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The Devonian - known as the goniatites These coiled...

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The Devonian The Devonian period (410 to 360 million years ago) saw a continued diversifiaction of life on the land, including the first terrestrial vertebrates , the amphibians , and the first forests of trees. In the waters fish continued their diversification with the rise of the lobe-finned and ray-finned fish. Invertebrates such as crinoids, coral, and brachiopods thrived in shallow seas during the Devonian. Invertebrates Brachiopods continued their diversification in the Devonian seas. One important group, the spiriferids, produced shells with elongated hinges, as seen in the image below. The Devonian marked the time of greatest brachiopod diversity, approximately 200 genera have been described.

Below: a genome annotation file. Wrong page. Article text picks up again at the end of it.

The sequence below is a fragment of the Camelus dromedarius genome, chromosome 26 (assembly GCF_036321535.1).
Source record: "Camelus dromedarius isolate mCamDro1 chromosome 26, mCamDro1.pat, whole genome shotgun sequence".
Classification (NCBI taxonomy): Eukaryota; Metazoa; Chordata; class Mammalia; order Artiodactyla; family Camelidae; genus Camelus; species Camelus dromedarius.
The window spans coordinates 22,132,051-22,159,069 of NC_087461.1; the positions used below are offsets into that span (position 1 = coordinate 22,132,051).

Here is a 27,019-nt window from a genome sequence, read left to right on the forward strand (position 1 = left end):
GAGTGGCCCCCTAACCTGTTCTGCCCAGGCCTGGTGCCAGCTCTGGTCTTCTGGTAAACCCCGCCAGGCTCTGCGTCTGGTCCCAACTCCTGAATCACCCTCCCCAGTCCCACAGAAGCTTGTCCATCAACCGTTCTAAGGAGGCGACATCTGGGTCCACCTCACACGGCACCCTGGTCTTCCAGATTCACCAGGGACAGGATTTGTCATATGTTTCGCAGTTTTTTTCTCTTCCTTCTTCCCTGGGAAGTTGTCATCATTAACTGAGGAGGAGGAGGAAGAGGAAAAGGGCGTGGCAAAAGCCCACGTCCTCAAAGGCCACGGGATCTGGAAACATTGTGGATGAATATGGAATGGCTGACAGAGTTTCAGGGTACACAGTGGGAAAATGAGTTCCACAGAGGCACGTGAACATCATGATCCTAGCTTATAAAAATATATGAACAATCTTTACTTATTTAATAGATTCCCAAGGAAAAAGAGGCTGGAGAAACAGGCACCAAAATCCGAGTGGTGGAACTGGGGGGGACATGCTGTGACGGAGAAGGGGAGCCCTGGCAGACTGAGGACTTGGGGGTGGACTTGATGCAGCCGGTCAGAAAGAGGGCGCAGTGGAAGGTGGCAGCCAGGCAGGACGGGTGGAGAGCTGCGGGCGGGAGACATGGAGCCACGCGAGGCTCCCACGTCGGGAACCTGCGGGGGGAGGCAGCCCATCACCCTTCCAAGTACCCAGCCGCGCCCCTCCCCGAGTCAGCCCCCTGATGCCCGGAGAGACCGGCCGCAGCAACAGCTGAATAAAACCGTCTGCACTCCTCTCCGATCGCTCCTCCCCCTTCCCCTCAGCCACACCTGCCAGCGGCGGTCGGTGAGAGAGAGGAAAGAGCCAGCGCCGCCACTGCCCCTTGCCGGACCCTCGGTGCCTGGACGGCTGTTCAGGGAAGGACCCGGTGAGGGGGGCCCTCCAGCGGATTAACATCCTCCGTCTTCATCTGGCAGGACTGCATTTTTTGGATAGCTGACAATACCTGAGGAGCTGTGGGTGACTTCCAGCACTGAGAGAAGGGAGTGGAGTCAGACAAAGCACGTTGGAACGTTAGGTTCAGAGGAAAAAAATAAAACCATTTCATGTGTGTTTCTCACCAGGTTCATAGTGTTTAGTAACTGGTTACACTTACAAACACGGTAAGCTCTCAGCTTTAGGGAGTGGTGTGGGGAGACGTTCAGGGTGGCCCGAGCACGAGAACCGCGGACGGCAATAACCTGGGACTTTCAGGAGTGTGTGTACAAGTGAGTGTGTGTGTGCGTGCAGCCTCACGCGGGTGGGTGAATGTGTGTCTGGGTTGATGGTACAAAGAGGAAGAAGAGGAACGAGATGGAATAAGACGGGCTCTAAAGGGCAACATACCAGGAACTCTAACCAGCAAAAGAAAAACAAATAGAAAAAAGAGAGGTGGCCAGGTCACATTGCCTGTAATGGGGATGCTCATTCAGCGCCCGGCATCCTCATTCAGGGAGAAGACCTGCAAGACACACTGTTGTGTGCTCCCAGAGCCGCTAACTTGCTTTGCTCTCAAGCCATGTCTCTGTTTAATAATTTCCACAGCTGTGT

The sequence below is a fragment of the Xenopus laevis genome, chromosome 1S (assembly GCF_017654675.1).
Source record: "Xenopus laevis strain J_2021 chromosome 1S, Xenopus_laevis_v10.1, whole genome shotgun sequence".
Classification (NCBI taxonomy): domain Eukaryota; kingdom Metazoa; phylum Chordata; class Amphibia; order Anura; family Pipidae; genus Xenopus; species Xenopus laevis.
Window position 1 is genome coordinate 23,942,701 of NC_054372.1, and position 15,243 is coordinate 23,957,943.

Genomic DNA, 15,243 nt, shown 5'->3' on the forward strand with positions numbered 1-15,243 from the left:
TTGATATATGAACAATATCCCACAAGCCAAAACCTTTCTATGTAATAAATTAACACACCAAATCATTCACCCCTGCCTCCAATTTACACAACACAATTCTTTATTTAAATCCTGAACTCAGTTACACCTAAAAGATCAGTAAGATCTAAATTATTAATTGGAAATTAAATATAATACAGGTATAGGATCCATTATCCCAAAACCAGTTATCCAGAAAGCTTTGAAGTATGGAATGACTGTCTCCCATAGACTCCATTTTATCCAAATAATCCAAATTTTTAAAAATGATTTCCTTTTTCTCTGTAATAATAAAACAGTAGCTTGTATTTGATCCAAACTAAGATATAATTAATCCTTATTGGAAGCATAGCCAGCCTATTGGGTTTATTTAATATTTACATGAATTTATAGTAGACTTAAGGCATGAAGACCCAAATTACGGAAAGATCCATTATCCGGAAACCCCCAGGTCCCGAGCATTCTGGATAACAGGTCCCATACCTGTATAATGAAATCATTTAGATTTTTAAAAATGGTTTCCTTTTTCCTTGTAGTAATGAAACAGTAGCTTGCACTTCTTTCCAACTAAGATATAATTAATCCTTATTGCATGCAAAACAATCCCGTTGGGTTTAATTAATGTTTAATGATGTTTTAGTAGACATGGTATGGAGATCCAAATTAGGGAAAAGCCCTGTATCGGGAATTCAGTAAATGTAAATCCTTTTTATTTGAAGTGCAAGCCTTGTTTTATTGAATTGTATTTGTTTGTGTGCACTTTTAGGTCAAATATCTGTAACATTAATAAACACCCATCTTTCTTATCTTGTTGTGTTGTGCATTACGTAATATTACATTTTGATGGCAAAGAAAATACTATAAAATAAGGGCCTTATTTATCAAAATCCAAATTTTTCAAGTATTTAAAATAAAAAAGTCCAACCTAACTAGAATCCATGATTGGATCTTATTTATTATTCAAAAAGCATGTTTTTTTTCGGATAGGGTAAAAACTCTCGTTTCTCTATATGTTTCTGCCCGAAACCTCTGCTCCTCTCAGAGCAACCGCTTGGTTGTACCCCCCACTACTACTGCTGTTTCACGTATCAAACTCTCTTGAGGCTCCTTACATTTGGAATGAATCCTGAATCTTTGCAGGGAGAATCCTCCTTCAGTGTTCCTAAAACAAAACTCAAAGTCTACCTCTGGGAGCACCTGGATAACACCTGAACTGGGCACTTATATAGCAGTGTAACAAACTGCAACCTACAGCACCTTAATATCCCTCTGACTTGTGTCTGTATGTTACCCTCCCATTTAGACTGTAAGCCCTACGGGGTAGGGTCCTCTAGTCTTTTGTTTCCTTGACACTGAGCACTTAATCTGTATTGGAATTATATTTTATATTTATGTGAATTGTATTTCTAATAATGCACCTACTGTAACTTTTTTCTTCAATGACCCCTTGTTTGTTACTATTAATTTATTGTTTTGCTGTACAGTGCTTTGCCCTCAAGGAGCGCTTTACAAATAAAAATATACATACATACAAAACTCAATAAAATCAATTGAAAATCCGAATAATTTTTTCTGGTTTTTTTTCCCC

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Cephalopods also underwent an increase in forms, notably the ammonoid group
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Unformatted text preview: known as the goniatites. These coiled, chambered nautiloids left a great many fossils, some of which are quite aesthetically appealing. The ammonoids underwent three separate diversifications from a nautiloid-like stock. In each case the fold pattern of sutures became more complex. These sutire patterns are fantastic characters for identifying species, making ammonoids excellent index fossils. The first of these occurrences was the goniatites, a group that ranged from the Devonian to the Permian. The ceratites are a Triassic group, while the last group, the ammonites ranged from the Triassic to the Cretaceous . Ammonoids finally went extinct in the great end-of-the- Cretaceous extinction. Nautiloids are represented today by the Nautilus ....
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